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Re: Advice on Perl OO program structure (MUD)

by hv (Parson)
on Jun 24, 2006 at 11:07 UTC ( #557376=note: print w/replies, xml ) Need Help??

in reply to Advice on Perl OO program structure (MUD)

I agree with Joost that this is a perfectly reasonable start.

You'll want to consider various things for getting further from here:

  • class structure: you almost certainly want a base class for monsters/people. One important question is whether the characters controlled by players are "just another monster" or a separate class - I favour the first approach, since it means that (for example) it is easy to let players be any sort of creature, and automatically adopt the limitations and capabilities of that creature. However the second approach gives you flexibilities in other ways - you don't have to consider how arbitrary monsters level up, and it's much easier to retain game balance with player-specific tweaks.
  • class structure: you'll probably want a base class for locations. If you want consistent physics and large-area effects such as weather, you'll need to know the size of each location and take some care to ensure that things fit together consistently; if not, you can get away with not much more than a description and a list of exits.
  • class structure: you'll probably want a base class for items, that gives underlying support for things like weight/size and value.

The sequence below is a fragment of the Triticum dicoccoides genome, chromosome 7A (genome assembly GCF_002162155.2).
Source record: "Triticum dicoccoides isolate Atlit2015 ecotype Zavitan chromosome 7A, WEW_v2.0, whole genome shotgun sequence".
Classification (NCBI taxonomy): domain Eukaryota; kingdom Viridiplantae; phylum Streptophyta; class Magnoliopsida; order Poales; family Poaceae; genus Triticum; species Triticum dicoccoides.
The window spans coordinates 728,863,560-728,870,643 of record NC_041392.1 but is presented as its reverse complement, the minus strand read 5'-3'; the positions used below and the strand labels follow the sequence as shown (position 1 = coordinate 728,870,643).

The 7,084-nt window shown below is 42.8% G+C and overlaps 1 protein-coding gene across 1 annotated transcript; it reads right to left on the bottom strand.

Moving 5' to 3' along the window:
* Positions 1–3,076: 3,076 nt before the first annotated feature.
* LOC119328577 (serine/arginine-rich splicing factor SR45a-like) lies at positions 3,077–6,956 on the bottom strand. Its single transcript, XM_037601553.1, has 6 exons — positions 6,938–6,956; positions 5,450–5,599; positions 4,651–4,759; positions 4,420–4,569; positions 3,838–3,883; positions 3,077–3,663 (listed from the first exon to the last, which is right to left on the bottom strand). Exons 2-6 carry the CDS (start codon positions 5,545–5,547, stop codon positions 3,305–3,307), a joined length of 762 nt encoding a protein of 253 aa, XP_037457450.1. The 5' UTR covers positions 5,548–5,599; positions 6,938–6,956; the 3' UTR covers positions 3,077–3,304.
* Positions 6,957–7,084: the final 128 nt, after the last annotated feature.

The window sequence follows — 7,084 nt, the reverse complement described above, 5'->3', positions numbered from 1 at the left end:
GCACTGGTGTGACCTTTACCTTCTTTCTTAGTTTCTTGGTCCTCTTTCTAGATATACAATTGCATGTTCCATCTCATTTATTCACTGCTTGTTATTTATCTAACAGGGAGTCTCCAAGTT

• namespace: as the number of classes starts to expand, the danger increases that you'll use a classname that clashes with one already in use on CPAN or in the perl core. I'd suggest from the start picking a name for the MUD and putting all your classes under that namespace, like "YourMudName::Peasant".
  • communication: you'll soon want to consider what is required to support multiple users (without which you only have an UD :) - each time something occurs that should result in a message, you need somehow to know who is in range to be informed about it: you need in some sense a list of observers of each location. If you can find a nice generalised way to handle that, it would probably be a great help in debugging - you could have (for example) a global monitor that observed everything, that wrote all such messages to a log file.

Hope this helps some,


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